A strawberry is a short plant in the wild strawberry genus of the rose family. It is a widely grown hybrid species of the genus Fragaria. The name is used for its very common sweet edible "fruit" and for flavors that taste like it.
Fragaria × ananassa
F. × ananassa
|Fragaria × ananassa|
The Latin name of the strawberry used in science is Fragaria × ananassa. Fragaria is the name of the genus of "strawberry-like" plants. The × mark means that it is a hybrid, a mix of two other species. The Latin name ananassa says the hybrid is "pineapple-like". The strawberry is sometimes called the "garden strawberry" so that people don't mix it up with the other wild strawberries of the genus Fragaria.
The name is a bit misleading and is special to English. The other Germanic languages do not have a name like it. No one is really sure where the name came from. The plant is not a kind of straw, and its fruit is not really a berry.
People have eaten different kinds of wild strawberries for thousands of years. Today's bigger strawberry was first made around Brest in Brittany (northwest France) in the 1750s. It was made by joining the Virginia strawberry from eastern North America to the European Hautbois and the Chilean strawberry from western South America.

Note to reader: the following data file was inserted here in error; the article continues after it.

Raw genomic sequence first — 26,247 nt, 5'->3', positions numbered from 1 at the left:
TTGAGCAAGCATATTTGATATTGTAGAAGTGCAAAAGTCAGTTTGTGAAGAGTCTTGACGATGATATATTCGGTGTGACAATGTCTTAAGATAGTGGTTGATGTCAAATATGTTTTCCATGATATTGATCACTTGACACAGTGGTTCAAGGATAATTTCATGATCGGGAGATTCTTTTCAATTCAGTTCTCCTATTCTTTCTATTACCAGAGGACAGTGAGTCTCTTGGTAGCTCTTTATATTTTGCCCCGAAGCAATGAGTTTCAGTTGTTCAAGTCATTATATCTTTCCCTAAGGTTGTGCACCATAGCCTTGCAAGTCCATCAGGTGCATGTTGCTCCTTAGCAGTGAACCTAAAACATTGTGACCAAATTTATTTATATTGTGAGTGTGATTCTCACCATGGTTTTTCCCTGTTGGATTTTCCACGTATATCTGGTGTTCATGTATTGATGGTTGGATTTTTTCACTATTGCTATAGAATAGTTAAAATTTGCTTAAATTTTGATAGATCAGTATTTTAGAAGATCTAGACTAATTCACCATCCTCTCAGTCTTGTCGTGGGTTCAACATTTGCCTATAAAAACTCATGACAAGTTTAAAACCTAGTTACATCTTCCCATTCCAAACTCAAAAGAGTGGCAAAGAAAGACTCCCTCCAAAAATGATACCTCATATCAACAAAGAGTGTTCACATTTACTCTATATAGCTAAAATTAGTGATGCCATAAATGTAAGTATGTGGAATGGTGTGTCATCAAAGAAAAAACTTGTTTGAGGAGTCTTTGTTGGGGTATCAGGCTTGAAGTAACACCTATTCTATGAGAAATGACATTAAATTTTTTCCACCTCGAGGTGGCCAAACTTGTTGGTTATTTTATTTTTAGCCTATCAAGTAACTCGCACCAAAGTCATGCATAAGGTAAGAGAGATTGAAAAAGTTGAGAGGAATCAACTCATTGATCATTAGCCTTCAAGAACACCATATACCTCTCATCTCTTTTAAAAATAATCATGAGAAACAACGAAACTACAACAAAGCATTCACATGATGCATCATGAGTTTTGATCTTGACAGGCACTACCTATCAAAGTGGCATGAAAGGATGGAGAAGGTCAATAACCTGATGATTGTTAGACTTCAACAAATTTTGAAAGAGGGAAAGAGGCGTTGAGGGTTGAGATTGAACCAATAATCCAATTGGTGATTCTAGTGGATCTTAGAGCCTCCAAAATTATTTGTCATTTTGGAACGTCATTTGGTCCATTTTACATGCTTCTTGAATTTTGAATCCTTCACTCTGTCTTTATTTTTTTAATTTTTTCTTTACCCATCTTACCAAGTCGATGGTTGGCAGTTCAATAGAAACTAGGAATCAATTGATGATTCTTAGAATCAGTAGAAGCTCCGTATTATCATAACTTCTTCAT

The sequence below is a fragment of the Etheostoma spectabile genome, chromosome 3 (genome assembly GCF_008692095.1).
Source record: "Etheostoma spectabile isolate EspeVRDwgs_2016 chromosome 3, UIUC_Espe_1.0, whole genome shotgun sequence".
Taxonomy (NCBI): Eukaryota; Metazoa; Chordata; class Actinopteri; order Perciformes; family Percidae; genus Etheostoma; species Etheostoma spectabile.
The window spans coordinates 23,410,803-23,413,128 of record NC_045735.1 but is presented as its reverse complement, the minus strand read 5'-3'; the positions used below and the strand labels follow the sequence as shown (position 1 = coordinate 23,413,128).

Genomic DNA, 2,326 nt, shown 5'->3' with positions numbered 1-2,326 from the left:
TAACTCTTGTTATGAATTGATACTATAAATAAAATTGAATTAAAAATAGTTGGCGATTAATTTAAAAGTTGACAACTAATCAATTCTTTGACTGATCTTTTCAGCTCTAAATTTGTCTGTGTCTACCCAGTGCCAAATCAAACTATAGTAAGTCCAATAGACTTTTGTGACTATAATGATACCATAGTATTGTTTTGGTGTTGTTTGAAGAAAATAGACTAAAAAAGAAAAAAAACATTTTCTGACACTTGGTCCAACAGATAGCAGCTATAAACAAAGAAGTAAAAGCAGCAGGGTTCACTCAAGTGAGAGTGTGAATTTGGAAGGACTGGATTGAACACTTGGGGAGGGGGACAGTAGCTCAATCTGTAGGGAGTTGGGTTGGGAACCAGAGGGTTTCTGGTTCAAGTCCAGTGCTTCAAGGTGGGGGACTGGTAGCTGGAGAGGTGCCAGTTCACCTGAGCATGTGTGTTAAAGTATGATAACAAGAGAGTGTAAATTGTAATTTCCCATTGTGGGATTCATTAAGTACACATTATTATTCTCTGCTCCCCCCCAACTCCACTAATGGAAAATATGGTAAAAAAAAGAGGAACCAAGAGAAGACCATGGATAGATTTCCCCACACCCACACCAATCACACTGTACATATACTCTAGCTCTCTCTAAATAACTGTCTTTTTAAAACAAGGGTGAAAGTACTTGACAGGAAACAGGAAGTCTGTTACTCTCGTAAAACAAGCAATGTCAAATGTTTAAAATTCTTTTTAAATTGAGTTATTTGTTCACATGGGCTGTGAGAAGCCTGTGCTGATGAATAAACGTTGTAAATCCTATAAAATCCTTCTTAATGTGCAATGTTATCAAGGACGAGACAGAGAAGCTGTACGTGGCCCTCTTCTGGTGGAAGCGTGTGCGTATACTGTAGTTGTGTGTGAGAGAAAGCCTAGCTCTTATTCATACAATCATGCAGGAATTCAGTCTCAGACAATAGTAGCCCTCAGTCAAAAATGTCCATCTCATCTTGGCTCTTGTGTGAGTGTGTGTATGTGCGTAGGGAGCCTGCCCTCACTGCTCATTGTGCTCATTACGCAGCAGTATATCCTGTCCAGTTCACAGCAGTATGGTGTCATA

The real fruit of the strawberries are the achenes, which people usually think of as the little seeds around the outside of the larger red "fruit". This kind of fruit, where different ovaries grow into a single larger "fruit", is called an "aggregate fruit".
- "strawberry, n.", Oxford English Dictionary, Oxford: Oxford University Press, 1919.
- Welsh, Martin (2006), "Strawberries", Official website, Aylesford: National Vegetable Society.
- "Stem Modifications". Boundless Biology. Archived from the original on 18 October 2015. Retrieved 22 February 2016.
- "achenes". Inhs.uiuc.edu. Archived from the original on 2012-08-26. Retrieved 2012-01-19.
- "Aggretage Fruits". Inhs.uiuc.edu. Archived from the original on 2012-01-23. Retrieved 2012-01-19.
- "The Strawberry: a multiple fruit". Carnegiemuseums.org. Archived from the original on 2011-12-28. Retrieved 2012-01-19.
- "Nutrition facts for strawberries, raw, one NLEA serving, 152 g". Nutritiondata.com. Retrieved February 22, 2016.
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